For the 1988–1989 season, Ässät prepared without major goals. A handful of regular players left the team, and no new high-class players were acquired due to the tight economic situation, but playing time was given to young promises. Sean Toomey, Rejean Boiv and later Risto Tuomi were acquired from abroad to replace Brad Beck, who was acquired to replace this injury. The season started well, but as the series progressed, Ässät sank to the tail end of the series. In the final round, Ässät met Oulun Kärpät in the jumbo final. The set-up was that with the win, Ässät would rise to tenth above the qualifying line and retain their place without qualifying. In any case, Kärpät had to play the qualification games. Kärpät won the match 2–1 and Ässät were the last in the series, having to qualify for their league place against JoKP.
The qualifiers became a thrilling play. The first qualifying match in Joensuu ended bitterly for Ässät, JoKP won with an extra time goal. Ässät won the next match in Pori, but in Joensuu JoKP won again. Ässät won the fourth match at home again. In the decisive match, the club's veterans Levo, Makkonen and Nikander and a few others gave their all in front of their team, but the Yankee reinforcements acquired unnecessary coolers, and the spirit of the game was not entirely clear to everyone else from outside Pori. JoKP won the match 5–3 and the Aces fell to the No. 1 division.
However, relegation to Division I for the period 1989–1990 raised the hockey boom in Pori as the townspeople stood behind their team. Audience numbers increased from previous league seasons as Aces ’excerpts were followed with interest. For the 1.division season, the Aces received top confirmations when Arto Javanainen returned from TPS and Arto Heiskanen from Luko. Alexei Frolikov and Vladimir Durdin from Riga Dynamo. Matti "Mölli" Keinonen became the coach. The division visit was only for the duration of the season. The aces were superior in the regular season, breaking numerous Division I records and progressing effortlessly to victory and league qualifiers in the series. In the qualifiers, JoKP was met. The aces won the match series 3-0 and returned to the SM-liiga.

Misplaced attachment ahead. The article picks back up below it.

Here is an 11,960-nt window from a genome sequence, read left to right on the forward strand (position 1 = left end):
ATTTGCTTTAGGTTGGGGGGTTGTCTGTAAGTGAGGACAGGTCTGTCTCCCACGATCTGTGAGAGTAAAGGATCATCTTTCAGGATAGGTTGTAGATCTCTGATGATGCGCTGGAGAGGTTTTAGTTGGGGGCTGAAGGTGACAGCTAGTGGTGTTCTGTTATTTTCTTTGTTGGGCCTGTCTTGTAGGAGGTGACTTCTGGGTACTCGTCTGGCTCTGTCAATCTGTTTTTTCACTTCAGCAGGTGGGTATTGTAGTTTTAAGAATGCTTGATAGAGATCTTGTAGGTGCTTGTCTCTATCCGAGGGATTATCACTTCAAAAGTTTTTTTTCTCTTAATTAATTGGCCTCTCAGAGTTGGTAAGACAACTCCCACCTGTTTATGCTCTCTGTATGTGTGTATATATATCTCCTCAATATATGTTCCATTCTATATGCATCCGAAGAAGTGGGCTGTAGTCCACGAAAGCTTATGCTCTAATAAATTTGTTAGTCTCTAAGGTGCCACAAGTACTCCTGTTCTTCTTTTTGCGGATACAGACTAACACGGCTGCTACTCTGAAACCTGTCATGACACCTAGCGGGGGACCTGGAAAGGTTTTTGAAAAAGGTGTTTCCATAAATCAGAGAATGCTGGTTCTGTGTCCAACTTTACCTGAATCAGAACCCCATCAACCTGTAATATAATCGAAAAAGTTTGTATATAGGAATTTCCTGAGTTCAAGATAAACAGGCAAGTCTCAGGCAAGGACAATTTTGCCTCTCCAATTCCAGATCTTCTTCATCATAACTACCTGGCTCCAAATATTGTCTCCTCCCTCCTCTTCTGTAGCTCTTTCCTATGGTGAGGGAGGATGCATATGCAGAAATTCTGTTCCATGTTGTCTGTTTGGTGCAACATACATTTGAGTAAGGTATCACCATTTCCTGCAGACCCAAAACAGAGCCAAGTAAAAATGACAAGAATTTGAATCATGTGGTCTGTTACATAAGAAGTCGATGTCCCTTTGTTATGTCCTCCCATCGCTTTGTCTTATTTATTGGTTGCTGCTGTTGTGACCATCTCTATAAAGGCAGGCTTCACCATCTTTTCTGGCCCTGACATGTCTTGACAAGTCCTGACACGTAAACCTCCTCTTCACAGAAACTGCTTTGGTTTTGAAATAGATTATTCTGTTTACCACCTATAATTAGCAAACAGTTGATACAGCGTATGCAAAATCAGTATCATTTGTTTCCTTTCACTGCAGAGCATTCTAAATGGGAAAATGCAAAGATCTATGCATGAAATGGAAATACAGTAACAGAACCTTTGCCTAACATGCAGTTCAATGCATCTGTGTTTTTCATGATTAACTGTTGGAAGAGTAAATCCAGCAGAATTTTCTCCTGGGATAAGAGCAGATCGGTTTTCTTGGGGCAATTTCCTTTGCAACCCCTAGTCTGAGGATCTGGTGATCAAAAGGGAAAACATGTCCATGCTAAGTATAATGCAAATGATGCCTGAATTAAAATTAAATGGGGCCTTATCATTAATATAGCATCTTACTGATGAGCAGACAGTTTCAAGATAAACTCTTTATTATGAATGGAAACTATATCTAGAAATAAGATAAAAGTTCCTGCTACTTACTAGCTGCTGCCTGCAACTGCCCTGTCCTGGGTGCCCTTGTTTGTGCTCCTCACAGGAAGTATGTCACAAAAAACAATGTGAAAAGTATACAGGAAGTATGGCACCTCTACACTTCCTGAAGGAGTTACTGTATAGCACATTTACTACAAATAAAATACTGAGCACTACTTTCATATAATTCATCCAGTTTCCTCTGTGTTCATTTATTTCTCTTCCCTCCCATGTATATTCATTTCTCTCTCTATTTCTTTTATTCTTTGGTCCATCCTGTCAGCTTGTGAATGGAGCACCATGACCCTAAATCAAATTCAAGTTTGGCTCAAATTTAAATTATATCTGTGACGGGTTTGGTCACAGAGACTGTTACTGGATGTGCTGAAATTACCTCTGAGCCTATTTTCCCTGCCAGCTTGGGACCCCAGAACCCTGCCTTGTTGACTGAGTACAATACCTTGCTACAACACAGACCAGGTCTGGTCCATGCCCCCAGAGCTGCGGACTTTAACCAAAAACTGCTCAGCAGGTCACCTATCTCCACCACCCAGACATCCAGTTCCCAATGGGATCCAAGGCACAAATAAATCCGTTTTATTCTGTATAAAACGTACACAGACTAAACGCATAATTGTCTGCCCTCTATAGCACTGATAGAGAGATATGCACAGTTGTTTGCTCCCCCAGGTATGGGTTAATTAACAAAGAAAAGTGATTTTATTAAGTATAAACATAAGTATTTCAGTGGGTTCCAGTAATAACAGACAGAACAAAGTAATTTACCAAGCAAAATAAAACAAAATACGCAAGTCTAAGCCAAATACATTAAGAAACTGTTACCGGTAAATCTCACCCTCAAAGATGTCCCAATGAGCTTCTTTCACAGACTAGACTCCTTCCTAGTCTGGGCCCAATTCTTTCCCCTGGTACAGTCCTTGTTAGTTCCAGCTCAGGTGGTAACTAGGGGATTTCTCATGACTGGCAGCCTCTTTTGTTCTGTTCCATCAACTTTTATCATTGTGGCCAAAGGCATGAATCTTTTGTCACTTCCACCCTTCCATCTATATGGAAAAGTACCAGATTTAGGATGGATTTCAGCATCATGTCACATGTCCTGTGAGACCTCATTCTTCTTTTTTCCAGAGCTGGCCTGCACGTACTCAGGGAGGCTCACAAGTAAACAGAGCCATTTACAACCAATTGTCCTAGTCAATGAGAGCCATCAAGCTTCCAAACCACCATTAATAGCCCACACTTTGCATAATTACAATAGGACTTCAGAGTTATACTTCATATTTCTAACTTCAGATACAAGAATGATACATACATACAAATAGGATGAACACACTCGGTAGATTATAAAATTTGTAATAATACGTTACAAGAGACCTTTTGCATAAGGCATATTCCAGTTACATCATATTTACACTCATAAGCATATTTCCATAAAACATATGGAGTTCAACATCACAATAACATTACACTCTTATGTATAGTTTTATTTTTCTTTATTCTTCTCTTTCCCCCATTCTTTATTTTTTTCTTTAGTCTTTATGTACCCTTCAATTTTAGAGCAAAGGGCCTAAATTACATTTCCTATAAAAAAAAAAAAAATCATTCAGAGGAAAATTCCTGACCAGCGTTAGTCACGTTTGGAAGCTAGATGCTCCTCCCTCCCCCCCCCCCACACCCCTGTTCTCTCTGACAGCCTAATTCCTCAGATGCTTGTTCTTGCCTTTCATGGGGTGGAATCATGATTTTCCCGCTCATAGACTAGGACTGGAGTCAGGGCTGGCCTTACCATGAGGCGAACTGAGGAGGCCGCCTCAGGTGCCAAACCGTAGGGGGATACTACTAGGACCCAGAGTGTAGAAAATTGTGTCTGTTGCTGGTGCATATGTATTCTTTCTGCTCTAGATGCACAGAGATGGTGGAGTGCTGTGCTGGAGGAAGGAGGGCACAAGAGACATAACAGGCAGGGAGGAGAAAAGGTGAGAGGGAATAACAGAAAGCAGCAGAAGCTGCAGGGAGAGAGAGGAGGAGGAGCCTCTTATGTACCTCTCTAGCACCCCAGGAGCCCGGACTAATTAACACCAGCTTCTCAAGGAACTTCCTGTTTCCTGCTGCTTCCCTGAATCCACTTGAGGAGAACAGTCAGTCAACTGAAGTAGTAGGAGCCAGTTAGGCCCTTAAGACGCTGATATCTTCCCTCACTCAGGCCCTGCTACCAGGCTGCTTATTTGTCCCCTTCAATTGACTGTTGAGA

With the club's toddler, the fanatical audience in Pori had time to level off due to the team's weak performances, until the puck boom was revived in the 2005–2006 season with the success of Ässät. The team survived fifth in the regular season, with Marko Kivenmäki and Kristian Kuusela as their brightest stars. The team also included enterprising promising young people such as Jesse Joensuu and Leo Komarov. Ässät first surprised Tappara, who was the favorite in the quarterfinals, with a 4–2 match win. In the semi-finals, the champion favorite Oulun Kärpät met. Ässät won the match series 3-1 and advanced to the final after a 22-year break. In the final series against HPK, Ässät's efforts were no longer enough, and HPK won the championship 3-1. Winged by surprising success, the Pori hockey boom helped the club rise from years of financial distress.
A new riseEdit